New Parliament Building, Oman

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Oman’s recent civilisation is very visually present in the architecture of the landmark buildings that are spread throughout the country. It is the vision of Sultan Qaboos, the Sultan of Oman, to build a modern civilisation that has its roots in the Islamic arts and culture and this can be best seen in the modern Omani architecture of the low rise buildings in the capital city, Muscat.

The architecture of modern day Oman is unique in the Arab world combining Arab and Islamic culture and heritage with a classic contemporary style. Most of the buildings utilise the simple lines and arches found in the traditional forts and castles together with the precise cutting and carving technologies of the modern day to create some of the most magnificent Islamic architectural sculptures found around the world today. The Royal Opera House, the Grand Mosque and the Allam Palace are examples of this architectural style.

Majlis Oman, the new parliament building, is the latest of these landmark buildings in Muscat. The building comes as a testimony to the Sultan’s vision of establishing a modern democratic state built on grounded Islamic routes where the people of the land are an integral part of the decision-making authorities in the country.

The symbolic significance of this project cannot be overstated. The Majlis is at the very heart of Oman’s constitutional power and is the only legislative body in Oman where all members are democratically elected.

The building is located in the prestigious Al Bustan area of Oman close to the Ceremonial Palace and Ministerial buildings. The new Majlis overlooks the Gulf of Oman and is surrounded by a mountainous background and primary dual carriageways.

The building’s design has a number of elements that are based upon elements from the numerous early forts located throughout Oman. This building both respects the origins and takes from it, and also adapts into a modern Omani style showing the forward looking intents of the government.

Scale is the key to the design of the external spaces. The architectural scale of the Majlis Oman built form is truly grand and monumental and drives the design. This grand and monumental scale is preserved in the landscape. Broad and flexible spaces open views to the architectural façades. These spaces are also designed to accommodate the grandeur and spectacle of ceremonial functions.

The grandeur establishes the Majlis Oman as the symbol of the highest order of national governance. The design of external spaces also provides human scaled spaces within the campus. Trees and palms planted relatively close to the facades transition the scale from monumental to human. Social scaled spaces are created in areas close to buildings. Examples are the two enclosed courtyards, the Clock Tower Courtyard and the Mosque Plaza that are more detailed and intimate spaces for smaller groups or solitary enjoyment of the outdoor environment.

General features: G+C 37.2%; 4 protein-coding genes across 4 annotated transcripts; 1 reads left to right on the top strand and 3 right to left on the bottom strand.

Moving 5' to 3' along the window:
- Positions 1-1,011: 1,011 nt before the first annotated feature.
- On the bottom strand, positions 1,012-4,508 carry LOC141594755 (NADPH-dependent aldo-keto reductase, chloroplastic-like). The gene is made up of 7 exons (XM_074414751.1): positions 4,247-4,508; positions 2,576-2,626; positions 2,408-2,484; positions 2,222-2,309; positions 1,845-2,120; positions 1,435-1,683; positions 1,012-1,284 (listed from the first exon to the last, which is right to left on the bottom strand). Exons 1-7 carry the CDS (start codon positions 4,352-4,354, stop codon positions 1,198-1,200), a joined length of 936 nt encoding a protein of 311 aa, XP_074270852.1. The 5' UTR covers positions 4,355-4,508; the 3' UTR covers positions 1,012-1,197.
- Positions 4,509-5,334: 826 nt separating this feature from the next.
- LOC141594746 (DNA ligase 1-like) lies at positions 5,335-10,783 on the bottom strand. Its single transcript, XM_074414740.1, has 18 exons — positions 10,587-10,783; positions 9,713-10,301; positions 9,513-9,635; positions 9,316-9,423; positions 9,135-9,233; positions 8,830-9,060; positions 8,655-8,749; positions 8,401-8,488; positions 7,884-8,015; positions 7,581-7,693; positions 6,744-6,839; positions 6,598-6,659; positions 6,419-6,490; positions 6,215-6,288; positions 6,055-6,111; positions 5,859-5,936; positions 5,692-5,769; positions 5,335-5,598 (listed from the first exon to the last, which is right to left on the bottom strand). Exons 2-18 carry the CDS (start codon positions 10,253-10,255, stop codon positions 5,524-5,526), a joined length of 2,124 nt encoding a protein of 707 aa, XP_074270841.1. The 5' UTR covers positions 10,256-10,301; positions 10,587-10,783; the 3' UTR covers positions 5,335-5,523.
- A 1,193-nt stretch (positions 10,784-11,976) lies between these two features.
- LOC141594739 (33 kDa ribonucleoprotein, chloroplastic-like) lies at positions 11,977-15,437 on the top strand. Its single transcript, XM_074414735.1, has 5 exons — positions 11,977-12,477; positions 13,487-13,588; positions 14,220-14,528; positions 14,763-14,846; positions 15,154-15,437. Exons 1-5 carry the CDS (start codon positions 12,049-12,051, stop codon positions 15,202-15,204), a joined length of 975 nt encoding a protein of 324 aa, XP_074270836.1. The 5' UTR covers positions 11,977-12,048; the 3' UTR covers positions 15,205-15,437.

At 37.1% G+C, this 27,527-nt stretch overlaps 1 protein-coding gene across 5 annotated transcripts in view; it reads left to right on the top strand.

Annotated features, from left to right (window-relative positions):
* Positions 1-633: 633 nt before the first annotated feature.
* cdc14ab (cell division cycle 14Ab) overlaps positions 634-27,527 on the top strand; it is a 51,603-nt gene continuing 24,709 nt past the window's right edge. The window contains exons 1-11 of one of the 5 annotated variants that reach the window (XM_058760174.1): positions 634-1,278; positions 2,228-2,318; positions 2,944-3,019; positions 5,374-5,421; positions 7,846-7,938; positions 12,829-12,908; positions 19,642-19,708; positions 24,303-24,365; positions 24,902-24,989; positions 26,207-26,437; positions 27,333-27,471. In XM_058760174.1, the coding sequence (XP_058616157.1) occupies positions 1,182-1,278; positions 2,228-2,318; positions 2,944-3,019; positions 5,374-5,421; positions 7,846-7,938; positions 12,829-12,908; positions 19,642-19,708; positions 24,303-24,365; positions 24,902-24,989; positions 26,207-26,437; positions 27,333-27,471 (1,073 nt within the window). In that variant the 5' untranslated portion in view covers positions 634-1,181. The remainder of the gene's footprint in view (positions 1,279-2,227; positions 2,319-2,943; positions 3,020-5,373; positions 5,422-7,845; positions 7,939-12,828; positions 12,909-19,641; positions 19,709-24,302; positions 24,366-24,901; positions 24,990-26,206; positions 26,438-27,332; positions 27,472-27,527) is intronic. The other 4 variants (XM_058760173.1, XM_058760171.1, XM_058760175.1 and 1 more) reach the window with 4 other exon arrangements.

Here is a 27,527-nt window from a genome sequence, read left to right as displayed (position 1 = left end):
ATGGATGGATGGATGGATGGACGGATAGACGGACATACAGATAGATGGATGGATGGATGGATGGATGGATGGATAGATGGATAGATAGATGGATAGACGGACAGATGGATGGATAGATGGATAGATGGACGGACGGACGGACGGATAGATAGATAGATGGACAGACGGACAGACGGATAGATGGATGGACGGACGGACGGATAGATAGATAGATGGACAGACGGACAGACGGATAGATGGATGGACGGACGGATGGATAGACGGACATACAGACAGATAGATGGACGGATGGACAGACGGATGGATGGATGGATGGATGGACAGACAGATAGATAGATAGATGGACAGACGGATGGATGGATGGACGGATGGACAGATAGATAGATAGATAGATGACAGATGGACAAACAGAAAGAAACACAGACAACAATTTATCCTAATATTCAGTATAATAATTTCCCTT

The actual construction of the main building started on 29 July 2009 and was completed on 13 October 2014. The 101,931sq.m site featured a new building to the upper and lower houses of parliament (Majlis Oman, Majlis A’shura and Majlis A’ddowla), VIP areas, an information centre, library and associated offices/facilities to support the buildings.

The concept design of this iconic building started as a design competition that Australian architectural practice Moller Architects won. Detail design was carried out by Oman’s Royal Court of Affairs’ in-house team of architects, designers and engineers with Ammar H. Mohamed (Senior Lighting Engineer) and Anthony Coyle (Coordinating Architect).

The preliminary site enabling works took six months as the site had a hill which was removed and a number of Wadis (water channels) that were diverted away from the project site. Lighting design practice Visual Energy was commissioned by the Royal Court of Affairs to design the façade and landscape lighting for the entire project. The brief was to bring the Majlis alive at night time with the help of artificial lighting to enhance the style and identity of the building.

With over 2km of façade to illuminate, it was by far the largest and most visible element of the project. A number of challenges had to be tackled including finding a solution that was unique, sustainably and economically viable, and would enhance the architectural lines and contours of the highly engineered façade stone work.